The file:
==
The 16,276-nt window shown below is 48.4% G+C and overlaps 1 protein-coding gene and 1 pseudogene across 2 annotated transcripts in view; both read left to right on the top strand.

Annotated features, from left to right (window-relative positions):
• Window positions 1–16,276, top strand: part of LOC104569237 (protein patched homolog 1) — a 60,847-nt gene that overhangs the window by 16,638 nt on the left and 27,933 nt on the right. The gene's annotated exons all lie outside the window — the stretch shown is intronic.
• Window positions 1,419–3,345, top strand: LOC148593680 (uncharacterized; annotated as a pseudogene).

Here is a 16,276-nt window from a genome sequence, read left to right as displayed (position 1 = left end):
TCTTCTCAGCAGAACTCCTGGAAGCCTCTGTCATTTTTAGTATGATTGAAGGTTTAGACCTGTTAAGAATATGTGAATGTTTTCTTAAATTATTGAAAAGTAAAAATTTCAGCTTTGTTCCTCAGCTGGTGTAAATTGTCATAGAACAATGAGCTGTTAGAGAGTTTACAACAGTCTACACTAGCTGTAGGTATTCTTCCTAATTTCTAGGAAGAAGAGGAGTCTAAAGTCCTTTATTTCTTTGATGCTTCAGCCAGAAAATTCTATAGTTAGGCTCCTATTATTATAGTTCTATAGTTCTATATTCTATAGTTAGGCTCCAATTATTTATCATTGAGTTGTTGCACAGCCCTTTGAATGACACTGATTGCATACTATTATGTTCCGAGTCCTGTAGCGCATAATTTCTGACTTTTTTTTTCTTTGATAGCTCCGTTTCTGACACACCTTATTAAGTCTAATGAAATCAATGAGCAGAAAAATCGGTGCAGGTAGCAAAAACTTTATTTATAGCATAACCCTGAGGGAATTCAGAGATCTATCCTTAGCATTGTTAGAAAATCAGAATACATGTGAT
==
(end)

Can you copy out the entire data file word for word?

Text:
The 16,276-nt window shown below is 48.4% G+C and overlaps 1 protein-coding gene and 1 pseudogene across 2 annotated transcripts in view; both read left to right on the top strand.

Annotated features, from left to right (window-relative positions):
• Window positions 1–16,276, top strand: part of LOC104569237 (protein patched homolog 1) — a 60,847-nt gene that overhangs the window by 16,638 nt on the left and 27,933 nt on the right. The gene's annotated exons all lie outside the window — the stretch shown is intronic.
• Window positions 1,419–3,345, top strand: LOC148593680 (uncharacterized; annotated as a pseudogene).

Here is a 16,276-nt window from a genome sequence, read left to right as displayed (position 1 = left end):
TCTTCTCAGCAGAACTCCTGGAAGCCTCTGTCATTTTTAGTATGATTGAAGGTTTAGACCTGTTAAGAATATGTGAATGTTTTCTTAAATTATTGAAAAGTAAAAATTTCAGCTTTGTTCCTCAGCTGGTGTAAATTGTCATAGAACAATGAGCTGTTAGAGAGTTTACAACAGTCTACACTAGCTGTAGGTATTCTTCCTAATTTCTAGGAAGAAGAGGAGTCTAAAGTCCTTTATTTCTTTGATGCTTCAGCCAGAAAATTCTATAGTTAGGCTCCTATTATTATAGTTCTATAGTTCTATATTCTATAGTTAGGCTCCAATTATTTATCATTGAGTTGTTGCACAGCCCTTTGAATGACACTGATTGCATACTATTATGTTCCGAGTCCTGTAGCGCATAATTTCTGACTTTTTTTTTCTTTGATAGCTCCGTTTCTGACACACCTTATTAAGTCTAATGAAATCAATGAGCAGAAAAATCGGTGCAGGTAGCAAAAACTTTATTTATAGCATAACCCTGAGGGAATTCAGAGATCTATCCTTAGCATTGTTAGAAAATCAGAATACATGTGAT